Gov. Ron DeSantis, “stung” by the jury vote against executing the Parkland school gunman, wants to grease the wheels of Florida’s criminal justice system to prevent prosecutions like this from taking so long — four years, in this case.
The Governor also voiced support for the Broward County State’s Attorney’s Office move to delve into a report that at least one of the 12-member jury felt intimidated by a fellow juror. The panel voted, 9-3, Thursday to send Cruz to prison for the rest of his life rather than execute him.
“You’re going to be in a situation — the state of Florida has executed people in our history who have committed really dastardly crimes but crimes that didn’t reach this level of carnage. And yet, somehow, he’s going to be living off taxpayers’ expense for, what, 50 years, 60 years? His victims didn’t get that luxury, to be able to live out those decades,” DeSantis said.
“I just think at some point you have appropriate punishment and if you have something like capital punishment available in a case like that it has got to be administered. That just shows kind of how the community views the severity of the offense. And I think it was 100% appropriate punishment.”
It’s a “sad thing” that the case took so long to conclude, the Governor added during a press conference he called in Cape Coral to distribute the first six of 335 recruitment bonus checks to law enforcement officers new to Florida police agencies.
Cruz pleaded guilty to shooting 17 students and staff members at the Marjory Stoneman Douglas High School in Parkland on Valentine’s Day 2018. He appealed for mercy during the sentencing phase of his trial on grounds he’d suffered from fetal alcohol syndrome and hadn’t gotten proper mental health treatment.
“There’s a saying: Justice delayed is justice denied. And when you have 4 1/2 years that go into this — for what? Everybody knew that he did it. I’m not saying that he doesn’t get a lawyer or process, but OK, what are you going to contest in this? Try to say you’re crazy, this? OK, do that, but this should be done in months, not years,” DeSantis said.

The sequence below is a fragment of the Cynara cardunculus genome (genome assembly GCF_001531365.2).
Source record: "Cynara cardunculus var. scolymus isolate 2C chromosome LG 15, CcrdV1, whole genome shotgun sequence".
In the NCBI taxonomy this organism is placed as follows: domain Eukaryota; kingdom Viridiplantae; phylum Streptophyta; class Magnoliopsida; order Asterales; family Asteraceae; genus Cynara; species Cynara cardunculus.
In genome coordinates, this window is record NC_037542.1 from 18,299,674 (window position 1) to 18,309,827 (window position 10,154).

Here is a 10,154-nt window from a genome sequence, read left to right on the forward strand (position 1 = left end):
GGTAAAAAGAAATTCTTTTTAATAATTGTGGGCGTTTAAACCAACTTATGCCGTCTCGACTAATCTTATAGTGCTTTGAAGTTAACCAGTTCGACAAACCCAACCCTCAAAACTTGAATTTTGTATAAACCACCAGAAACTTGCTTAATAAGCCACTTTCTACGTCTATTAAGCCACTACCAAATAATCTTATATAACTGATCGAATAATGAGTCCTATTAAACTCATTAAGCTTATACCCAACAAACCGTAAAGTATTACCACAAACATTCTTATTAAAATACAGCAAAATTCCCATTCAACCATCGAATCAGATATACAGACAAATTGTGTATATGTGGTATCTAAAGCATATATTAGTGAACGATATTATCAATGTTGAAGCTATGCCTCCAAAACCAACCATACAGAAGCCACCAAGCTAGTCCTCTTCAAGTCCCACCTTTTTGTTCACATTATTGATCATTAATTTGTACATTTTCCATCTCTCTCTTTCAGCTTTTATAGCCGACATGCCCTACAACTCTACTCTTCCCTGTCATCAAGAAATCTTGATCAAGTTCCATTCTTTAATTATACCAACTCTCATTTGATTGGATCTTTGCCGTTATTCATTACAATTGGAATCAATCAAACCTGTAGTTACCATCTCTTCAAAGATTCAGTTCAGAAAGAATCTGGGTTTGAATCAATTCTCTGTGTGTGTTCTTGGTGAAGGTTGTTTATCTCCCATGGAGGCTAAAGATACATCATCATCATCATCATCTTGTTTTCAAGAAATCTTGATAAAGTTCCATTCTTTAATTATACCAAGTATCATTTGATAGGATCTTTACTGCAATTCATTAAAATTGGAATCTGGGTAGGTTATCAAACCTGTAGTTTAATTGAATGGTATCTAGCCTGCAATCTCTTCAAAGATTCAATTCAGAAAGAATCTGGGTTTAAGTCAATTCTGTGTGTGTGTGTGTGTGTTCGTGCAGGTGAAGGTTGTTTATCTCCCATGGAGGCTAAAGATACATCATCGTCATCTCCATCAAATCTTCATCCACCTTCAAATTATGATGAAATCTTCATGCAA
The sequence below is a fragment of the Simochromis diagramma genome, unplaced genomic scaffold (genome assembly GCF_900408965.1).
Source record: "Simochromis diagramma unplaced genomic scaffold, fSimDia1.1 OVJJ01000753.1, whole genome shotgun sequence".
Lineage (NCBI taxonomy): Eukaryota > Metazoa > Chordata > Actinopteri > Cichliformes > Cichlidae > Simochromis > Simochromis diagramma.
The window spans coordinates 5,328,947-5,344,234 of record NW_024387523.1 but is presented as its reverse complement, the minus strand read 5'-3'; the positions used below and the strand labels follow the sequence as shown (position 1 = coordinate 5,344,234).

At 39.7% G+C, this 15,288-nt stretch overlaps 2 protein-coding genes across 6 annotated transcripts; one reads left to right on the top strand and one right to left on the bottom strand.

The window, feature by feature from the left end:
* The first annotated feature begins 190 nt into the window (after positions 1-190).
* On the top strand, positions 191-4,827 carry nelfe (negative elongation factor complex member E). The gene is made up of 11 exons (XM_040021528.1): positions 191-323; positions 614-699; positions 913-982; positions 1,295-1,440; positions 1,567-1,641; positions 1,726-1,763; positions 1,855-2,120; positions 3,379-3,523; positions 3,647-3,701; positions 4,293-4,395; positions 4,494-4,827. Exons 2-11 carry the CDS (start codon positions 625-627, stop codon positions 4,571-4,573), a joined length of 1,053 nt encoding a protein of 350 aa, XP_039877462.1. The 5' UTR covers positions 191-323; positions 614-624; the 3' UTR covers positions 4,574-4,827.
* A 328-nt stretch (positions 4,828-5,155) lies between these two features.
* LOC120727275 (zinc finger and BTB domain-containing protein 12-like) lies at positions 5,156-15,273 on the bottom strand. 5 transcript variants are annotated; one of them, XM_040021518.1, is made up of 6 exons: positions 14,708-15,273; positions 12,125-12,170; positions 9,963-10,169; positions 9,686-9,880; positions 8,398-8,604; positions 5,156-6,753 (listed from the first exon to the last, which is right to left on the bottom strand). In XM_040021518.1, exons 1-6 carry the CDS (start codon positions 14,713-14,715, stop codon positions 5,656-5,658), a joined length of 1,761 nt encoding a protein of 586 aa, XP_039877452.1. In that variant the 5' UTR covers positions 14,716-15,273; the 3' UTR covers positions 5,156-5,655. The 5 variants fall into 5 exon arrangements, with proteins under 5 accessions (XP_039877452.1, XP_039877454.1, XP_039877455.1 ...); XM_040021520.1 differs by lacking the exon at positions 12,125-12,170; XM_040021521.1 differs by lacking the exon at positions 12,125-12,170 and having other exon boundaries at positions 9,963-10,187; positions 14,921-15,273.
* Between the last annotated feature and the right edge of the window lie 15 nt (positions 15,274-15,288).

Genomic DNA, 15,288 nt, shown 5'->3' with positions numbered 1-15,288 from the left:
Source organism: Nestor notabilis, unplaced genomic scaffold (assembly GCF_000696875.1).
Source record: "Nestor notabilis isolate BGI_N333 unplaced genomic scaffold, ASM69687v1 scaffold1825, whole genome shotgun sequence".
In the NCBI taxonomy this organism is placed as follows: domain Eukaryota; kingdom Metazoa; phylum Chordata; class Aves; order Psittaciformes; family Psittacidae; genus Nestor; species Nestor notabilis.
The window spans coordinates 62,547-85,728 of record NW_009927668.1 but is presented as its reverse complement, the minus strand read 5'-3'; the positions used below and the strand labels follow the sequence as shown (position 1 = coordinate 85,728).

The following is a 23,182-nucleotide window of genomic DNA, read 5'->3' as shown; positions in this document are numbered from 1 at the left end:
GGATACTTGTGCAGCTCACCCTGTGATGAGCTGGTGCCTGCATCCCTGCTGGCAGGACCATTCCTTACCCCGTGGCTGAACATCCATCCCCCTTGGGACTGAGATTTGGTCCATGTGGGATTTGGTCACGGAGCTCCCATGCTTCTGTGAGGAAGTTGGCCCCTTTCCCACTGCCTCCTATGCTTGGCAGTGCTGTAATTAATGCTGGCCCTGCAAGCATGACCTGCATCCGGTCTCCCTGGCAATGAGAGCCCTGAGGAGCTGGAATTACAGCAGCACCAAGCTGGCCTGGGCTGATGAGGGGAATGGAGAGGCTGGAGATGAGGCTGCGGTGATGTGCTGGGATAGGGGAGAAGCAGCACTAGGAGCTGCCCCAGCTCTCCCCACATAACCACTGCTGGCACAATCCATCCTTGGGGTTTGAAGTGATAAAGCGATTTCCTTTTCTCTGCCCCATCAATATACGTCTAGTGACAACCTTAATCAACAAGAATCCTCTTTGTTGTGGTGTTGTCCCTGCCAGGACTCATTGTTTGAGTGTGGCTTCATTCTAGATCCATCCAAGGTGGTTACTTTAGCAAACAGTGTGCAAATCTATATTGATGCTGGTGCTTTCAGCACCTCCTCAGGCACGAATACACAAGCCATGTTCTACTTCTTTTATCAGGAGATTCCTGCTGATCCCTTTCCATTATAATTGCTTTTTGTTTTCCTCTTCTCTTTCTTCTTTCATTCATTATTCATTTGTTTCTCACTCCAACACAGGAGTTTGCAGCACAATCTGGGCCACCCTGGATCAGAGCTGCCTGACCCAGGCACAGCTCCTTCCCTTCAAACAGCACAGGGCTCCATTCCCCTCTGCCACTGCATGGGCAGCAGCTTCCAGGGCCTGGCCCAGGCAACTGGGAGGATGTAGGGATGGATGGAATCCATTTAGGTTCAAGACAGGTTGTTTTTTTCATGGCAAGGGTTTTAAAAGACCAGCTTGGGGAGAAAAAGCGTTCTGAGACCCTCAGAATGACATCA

“And yet here we are, it’s taken all this time, this happened before I was even Governor, and now here we are more than four years later. So, that’s not the way I think the justice system should be operating. I mean, I think that we should do some reforms to be better serving victims of crimes and the families of victims of crimes and not always bend over backwards to try to do everything we need to for the perpetrators of crimes.”
If the Governor does seek changes to the application of Florida’s death sentence, there’s evidence he’ll find support from the Florida Supreme Court, to which he has appointed a supermajority of conservatives.
Florida law demands unanimous jury verdicts to impose a death sentence, but that was based on a 2016 Florida Supreme Court ruling forbidding majority-only verdicts. That ruling, in turn, relied on a U.S. Supreme Court decision requiring unanimity.
However, the new DeSantis court receded from its precedent in January 2020 after reinterpreting the U.S. Supreme Court opinion. That would give the Legislature leeway to change the law.
It was among at least four rulings in which the court abandoned precedents affecting the death penalty. The other decisions lowered the legal standard for weighing circumstantial evidence; made it easier to execute someone with intellectual disabilities; and imposed tighter standards for determining the admissibility of expert testimony.
As for the Cruz case, news organizations including CNN have reported that prosecutors have asked Broward Circuit Judge Elizabeth Scherer to approve an investigation of alleged juror intimidation.
DeSantis described his reaction to the verdict as “disappointed, stung.”
“I know that the prosecutors are pursuing some things with the jury, and I think that they should do that. I think this is something that, did you have jurors that were just never going to do this no matter what?” DeSantis said in Cape Coral.
“That’s not the way this system is supposed to work. What was going on? There may have been something that went on. So, I think whatever legal process they have and whatever legal tools they have available, I think they should use it, because I do think it was a miscarriage of justice,” he said.
“To deny the imposition of the death penalty for somebody that massacred so many people in cold blood and cut short so many young and vibrant and lives full of potential, it stings. And it stings a lot of people not only in that community down in Parkland, in Broward County, but really throughout the state and I think even throughout our country.”
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